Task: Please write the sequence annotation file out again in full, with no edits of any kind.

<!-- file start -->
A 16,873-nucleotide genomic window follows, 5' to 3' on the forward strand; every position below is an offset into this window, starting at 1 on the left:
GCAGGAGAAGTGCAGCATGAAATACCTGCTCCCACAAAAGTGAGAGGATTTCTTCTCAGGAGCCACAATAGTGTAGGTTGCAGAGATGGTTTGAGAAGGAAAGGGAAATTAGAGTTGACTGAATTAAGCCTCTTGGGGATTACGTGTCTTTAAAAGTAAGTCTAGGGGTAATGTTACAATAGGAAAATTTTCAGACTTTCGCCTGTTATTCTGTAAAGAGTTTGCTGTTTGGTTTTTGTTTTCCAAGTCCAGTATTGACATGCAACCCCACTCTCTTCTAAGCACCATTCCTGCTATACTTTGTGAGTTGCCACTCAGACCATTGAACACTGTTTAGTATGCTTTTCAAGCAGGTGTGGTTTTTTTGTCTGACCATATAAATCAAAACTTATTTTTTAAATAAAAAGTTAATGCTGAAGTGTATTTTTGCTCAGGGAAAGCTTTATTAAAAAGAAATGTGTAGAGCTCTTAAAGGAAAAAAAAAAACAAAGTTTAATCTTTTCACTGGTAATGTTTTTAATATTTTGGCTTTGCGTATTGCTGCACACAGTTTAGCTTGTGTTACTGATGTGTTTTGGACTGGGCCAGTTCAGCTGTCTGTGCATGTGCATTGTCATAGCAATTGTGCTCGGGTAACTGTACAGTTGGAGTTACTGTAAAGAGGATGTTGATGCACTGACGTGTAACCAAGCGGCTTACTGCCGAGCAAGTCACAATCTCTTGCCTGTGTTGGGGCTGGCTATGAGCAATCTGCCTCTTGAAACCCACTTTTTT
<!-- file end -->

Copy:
A 16,873-nucleotide genomic window follows, 5' to 3' on the forward strand; every position below is an offset into this window, starting at 1 on the left:
GCAGGAGAAGTGCAGCATGAAATACCTGCTCCCACAAAAGTGAGAGGATTTCTTCTCAGGAGCCACAATAGTGTAGGTTGCAGAGATGGTTTGAGAAGGAAAGGGAAATTAGAGTTGACTGAATTAAGCCTCTTGGGGATTACGTGTCTTTAAAAGTAAGTCTAGGGGTAATGTTACAATAGGAAAATTTTCAGACTTTCGCCTGTTATTCTGTAAAGAGTTTGCTGTTTGGTTTTTGTTTTCCAAGTCCAGTATTGACATGCAACCCCACTCTCTTCTAAGCACCATTCCTGCTATACTTTGTGAGTTGCCACTCAGACCATTGAACACTGTTTAGTATGCTTTTCAAGCAGGTGTGGTTTTTTTGTCTGACCATATAAATCAAAACTTATTTTTTAAATAAAAAGTTAATGCTGAAGTGTATTTTTGCTCAGGGAAAGCTTTATTAAAAAGAAATGTGTAGAGCTCTTAAAGGAAAAAAAAAAACAAAGTTTAATCTTTTCACTGGTAATGTTTTTAATATTTTGGCTTTGCGTATTGCTGCACACAGTTTAGCTTGTGTTACTGATGTGTTTTGGACTGGGCCAGTTCAGCTGTCTGTGCATGTGCATTGTCATAGCAATTGTGCTCGGGTAACTGTACAGTTGGAGTTACTGTAAAGAGGATGTTGATGCACTGACGTGTAACCAAGCGGCTTACTGCCGAGCAAGTCACAATCTCTTGCCTGTGTTGGGGCTGGCTATGAGCAATCTGCCTCTTGAAACCCACTTTTTT